“I share some of the concerns about the number of 62 people controlling the same wealth as half the planet. That said, if you look at the Oxfam numbers it is still a stunning statistic that 1% of the planet owns 40% of the global financial wealth. I think that really does reflect not only a wasted opportunity to distribute money in a way that would create far more good worldwide, but also a massive ill-distribution of global political power.”

          3. Yes, the killer fact. Its seems important to quote them full and not cut out what is unhelpful. The statement Oxfam put out that you quoted that if growth had been more equal 200 million fewer people would be in poverty doesn’t cover the rest of the paragraph from the ODI report it comes from that in most low income countries growth is on average pro-poor. Or when Oxfam say if growth of the bottom 40% had equalled the national average in all countries there would be zero poverty by 2030, they failed to finish the sentence that some countries would have higher poverty.

            These are from the ODI’s reports bullet points so don’t take much finding.

          4. There’s no point in pretending you’re here to defend the correct use of statistics. Where were you last week when I repeated the killer fact that there will be more plastic in the sea than fish by 2050?

            That’s a projection that can be unpacked too, but you let that one go sailing past unchallenged. You can be relied upon to object to any and every post about inequality however. The whole issue gets under your skin for reasons I can’t fathom.

            So be it. We’ve been over it enough times. But let’s not play the statistical purity game when your comments are politically motivated.

          5. I’m confused. Are you saying you knowing used a dodgy killer fact over plastic in the sea and you are surprised I didn’t pick you up? I made no comment as I have no idea if it is correct or not. I try to only comment on areas where I have some knowledge. Perhaps you should try it.

            Tackling this inequality in ways that harms the poor is why I object to this nonsense, hardly hard to fathom.

            Passive aggressively questioning my morals reflects badly on you. But then I forgot, you are a better person because you care so much.

  2. Sad but very true! What gets me if that Oxfam make out their actually care and are trying to do something about it, when their CEO gets over 100,000 a year umm…

      1. Maybe but thats just greed, nobody needs that much money. I have to disagre that anyone running a charity and using peoples dontated money to pay themselves that kind of salary is despicable!

        1. That’s very harsh. The CEO of a major charity is responsible for thousands of people’s jobs and hundreds of millions of pounds. It’s not easy and not many people can do it well. If you want someone suitably qualified, you need a pay scale commensurate with experience.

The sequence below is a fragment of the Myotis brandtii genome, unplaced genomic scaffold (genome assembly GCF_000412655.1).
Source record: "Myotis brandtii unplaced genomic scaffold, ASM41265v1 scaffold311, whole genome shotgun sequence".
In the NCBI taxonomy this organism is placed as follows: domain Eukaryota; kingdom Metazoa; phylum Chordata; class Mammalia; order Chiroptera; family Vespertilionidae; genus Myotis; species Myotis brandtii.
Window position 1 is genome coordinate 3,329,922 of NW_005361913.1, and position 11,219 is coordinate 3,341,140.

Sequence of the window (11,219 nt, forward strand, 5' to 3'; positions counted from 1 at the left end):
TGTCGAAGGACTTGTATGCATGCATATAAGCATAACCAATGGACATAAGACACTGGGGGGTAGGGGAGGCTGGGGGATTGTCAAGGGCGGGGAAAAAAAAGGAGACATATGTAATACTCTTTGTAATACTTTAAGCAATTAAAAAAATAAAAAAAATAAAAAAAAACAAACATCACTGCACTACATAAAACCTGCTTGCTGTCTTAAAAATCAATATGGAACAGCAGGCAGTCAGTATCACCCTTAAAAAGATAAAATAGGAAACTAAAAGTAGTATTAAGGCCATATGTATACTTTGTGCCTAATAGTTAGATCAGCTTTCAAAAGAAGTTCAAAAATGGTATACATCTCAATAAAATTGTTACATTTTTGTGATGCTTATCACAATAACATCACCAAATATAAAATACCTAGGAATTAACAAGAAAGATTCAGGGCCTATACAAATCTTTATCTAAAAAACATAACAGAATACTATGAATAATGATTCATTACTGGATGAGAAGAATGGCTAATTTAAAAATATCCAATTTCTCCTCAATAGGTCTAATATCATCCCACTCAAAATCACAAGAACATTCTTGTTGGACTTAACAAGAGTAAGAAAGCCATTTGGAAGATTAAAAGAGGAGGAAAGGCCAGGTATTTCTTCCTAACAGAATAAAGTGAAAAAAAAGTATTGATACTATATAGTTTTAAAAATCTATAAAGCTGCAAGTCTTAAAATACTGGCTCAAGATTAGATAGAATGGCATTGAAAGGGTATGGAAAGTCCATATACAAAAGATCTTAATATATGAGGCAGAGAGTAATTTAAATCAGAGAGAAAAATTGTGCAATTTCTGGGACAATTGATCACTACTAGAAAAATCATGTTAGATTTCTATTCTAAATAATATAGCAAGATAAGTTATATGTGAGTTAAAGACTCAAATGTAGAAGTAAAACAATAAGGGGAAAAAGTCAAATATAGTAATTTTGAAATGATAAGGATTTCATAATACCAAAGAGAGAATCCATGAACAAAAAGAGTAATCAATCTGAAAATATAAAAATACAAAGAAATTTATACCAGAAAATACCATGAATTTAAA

100k is not an unreasonable amount – you could command that as a senior army officer or experienced head teacher. And it’s not greed – nobody goes into charity work for the money!

          The going rate of senior staff is a matter of being practical if nothing else. Remember that in appointing an experienced person to a charity you may well be bringing someone in with business experience or from the public sector. It may well be a step down in salary, so what are you going to say to them? Sell their house? Downsize, take your kids out of school and move somewhere cheaper? There’s only so much you can ask someone to forego for the job.

          1. I guess my point is nobody should get that amount! Charity should concentrate their money on helping. Recently in my opinion chartiy has become big business and yes I know they do amazing work but are they charities or business that help people, thats my concern.

            I give money to small charites and ones like Oxfam I belive have lost sight and have become a bussines make profit, no charity should do that. I have a friend who runs a ngo in India and Nepal he only takes enough money for food and a cheap room (different in india I know but you get the point).

            I guess your right but I feel the whole indstry (and that the point it should not an industry) has lost sight a bit. Mainly due economics but still to me it seem hypercritical to me 🙂

  3. There’s always a balance to be struck with inequality. We don’t want absolute inequality – or at least I don’t. The communist ideal of everyone getting an equal share regardless of talent or work ethic is thoroughly unfair in its own right. So we need to be able to reward hard work and excellence, while not allowing elites at the top to take more than a fair reward.

    £100,000 for a charity CEO is well within the boundaries of fair reward for an important and highly skilled job, in my opinion. But then these things are subjective and I understand that you might set that bar lower.

    Incidentally, I agree that there’s a lot of rot in the charity sector and I tend to support smaller charities too, often with people I know doing great stuff on a local scale. I admire that work, but those sorts of initiatives don’t get to lobby governments or shape international discussions, so we need bigger charities too.